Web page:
September 2, 2021
The lead author of the quality measure set for concussion highlights the key clinical takeaways about the evaluation, clinical exam, and return-to-play protocols.
An evaluation of patient symptoms and a neurologic exam remain the bedrock of concussion care, according to a Concussion Quality Measurement Set developed by a working group of the American Academy of Neurology.
“Concussion remains a clinical diagnosis, inevitably involving some degree of subjectivity and uncertainty,” the document, published in the July 28 edition of Neurology, stated. The measure set also includes a third component of concussion care: documentation of a return-to-play strategy or protocol.
The measurement set is not meant to be all-encompassing but rather highlights some key aspects of concussion care by which physicians can judge whether they are providing quality care to their patients.
Measurement sets differ from guidelines, which are meant to inform specific aspects of diagnostic and treatment decisions.
Concussion accounts for approximately one million outpatient and emergency department visits annually for minor head injury in children and a similar number of visits involving adults with concussion, according to background information in the measurement set.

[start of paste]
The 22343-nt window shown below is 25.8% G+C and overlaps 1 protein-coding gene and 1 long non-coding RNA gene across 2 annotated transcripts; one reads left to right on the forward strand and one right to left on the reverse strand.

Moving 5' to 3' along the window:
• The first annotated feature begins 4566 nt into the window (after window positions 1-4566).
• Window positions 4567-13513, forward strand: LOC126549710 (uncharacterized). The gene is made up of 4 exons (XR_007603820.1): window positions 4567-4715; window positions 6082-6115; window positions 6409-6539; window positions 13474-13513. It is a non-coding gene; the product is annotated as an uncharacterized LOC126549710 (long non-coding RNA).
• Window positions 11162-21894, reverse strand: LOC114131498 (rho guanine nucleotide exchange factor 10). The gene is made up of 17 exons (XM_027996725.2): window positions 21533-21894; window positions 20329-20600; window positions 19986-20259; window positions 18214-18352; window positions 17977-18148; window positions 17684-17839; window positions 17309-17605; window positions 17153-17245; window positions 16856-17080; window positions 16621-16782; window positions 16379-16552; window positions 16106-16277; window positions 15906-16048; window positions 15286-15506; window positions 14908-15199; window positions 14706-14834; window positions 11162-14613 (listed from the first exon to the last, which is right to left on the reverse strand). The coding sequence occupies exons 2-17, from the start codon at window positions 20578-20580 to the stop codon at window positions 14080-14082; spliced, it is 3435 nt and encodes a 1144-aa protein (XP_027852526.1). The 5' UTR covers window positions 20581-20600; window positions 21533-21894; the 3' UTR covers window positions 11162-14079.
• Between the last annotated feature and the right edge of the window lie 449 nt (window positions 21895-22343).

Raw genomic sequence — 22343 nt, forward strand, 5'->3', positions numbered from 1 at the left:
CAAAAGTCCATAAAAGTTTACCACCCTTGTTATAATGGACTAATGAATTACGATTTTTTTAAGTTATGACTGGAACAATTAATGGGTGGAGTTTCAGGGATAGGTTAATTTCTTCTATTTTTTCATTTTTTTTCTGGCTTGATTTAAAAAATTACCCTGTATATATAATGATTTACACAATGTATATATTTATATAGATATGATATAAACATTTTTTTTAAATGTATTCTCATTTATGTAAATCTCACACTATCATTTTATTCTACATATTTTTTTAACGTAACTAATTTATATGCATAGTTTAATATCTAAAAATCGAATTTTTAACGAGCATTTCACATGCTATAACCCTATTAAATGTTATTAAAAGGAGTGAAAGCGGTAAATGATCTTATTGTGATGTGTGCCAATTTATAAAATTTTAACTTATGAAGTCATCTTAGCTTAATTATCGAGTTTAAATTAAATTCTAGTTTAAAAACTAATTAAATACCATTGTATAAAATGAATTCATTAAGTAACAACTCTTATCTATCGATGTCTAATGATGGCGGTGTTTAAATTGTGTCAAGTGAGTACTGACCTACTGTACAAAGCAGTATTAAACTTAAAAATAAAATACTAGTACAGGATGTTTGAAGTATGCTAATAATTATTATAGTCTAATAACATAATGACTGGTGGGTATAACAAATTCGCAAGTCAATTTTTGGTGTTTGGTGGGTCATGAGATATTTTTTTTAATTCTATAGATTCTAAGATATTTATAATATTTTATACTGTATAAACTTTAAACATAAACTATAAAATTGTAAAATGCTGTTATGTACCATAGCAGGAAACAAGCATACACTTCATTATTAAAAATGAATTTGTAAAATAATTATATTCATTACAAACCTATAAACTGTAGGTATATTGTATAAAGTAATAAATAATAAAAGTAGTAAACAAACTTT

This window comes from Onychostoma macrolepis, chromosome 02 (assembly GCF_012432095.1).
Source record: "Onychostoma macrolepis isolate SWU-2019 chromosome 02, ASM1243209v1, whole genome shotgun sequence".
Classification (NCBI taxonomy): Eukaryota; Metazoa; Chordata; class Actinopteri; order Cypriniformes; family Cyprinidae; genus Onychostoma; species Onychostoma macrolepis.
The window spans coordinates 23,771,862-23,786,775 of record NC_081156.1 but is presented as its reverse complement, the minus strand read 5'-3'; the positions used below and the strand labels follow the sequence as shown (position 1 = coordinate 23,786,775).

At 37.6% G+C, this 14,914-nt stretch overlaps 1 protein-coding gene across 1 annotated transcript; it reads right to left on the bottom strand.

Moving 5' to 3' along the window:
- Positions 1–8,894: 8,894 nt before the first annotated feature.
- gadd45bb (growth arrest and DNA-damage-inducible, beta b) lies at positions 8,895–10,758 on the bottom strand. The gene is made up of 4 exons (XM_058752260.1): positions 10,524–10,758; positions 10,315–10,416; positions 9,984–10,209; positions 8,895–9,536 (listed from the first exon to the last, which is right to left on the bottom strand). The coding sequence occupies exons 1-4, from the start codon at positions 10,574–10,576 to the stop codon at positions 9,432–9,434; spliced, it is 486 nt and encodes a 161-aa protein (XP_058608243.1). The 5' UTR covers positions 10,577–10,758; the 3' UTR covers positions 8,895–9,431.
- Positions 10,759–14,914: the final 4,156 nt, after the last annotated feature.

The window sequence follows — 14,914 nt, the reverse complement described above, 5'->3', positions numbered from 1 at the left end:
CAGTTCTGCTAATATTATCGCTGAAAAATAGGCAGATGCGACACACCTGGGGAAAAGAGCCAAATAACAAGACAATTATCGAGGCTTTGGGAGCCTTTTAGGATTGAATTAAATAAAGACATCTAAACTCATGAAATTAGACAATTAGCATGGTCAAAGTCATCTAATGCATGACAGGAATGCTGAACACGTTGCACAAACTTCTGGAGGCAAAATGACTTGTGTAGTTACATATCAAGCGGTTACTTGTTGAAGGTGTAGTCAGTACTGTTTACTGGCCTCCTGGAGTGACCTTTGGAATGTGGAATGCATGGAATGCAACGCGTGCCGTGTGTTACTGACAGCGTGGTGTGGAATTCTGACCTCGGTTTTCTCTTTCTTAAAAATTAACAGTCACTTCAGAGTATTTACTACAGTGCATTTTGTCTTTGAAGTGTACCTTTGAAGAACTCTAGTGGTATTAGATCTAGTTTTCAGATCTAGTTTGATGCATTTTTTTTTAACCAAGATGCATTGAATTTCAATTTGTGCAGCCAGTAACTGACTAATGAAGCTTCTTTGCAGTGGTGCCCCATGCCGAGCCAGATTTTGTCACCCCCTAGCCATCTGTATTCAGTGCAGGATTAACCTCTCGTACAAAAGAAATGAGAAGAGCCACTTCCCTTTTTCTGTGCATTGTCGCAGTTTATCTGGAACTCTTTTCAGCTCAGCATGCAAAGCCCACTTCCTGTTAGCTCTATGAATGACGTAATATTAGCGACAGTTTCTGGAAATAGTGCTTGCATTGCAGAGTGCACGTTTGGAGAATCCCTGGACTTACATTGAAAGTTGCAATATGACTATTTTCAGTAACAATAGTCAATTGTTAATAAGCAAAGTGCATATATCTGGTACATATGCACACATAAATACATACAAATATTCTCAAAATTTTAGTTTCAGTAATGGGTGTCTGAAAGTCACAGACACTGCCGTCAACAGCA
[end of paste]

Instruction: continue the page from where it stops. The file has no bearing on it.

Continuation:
Neurology Today talked with the lead author, Sean Rose, MD, co-director of the complex concussion clinic and assistant professor of pediatric neurology at Nationwide Children’s Hospital in Columbus, OH. His comments along with excerpts from the document were edited for space and clarity.
Why was it time to develop a quality measurement set for concussion?
While there is evidence to guide the clinical diagnosis and management of concussion, there remains significant variability in care practices. We developed this measure set to support high-quality care for individuals with concussion and to improve patient outcomes. A previous set did not exist.
What evidence is the new measurement set based on?
The work group used evidence-based and consensus guidelines from several professional medical organizations, such as the Centers for Disease Control and Prevention, the AAN, and the American Academy of Pediatrics. We also included evidence from systematic reviews and individual research studies to identify elements of patient care that are considered key to quality medical care. While 19 measures were initially proposed, three measures were ultimately included after data review, group discussion, and public comment.
What are the key points in the new concussion document?
The first two measures highlight that concussion remains a clinical diagnosis based on history and neurologic exam. To meet these quality measures, history includes tracking symptoms during recovery, and exam includes a thorough neurologic physical exam.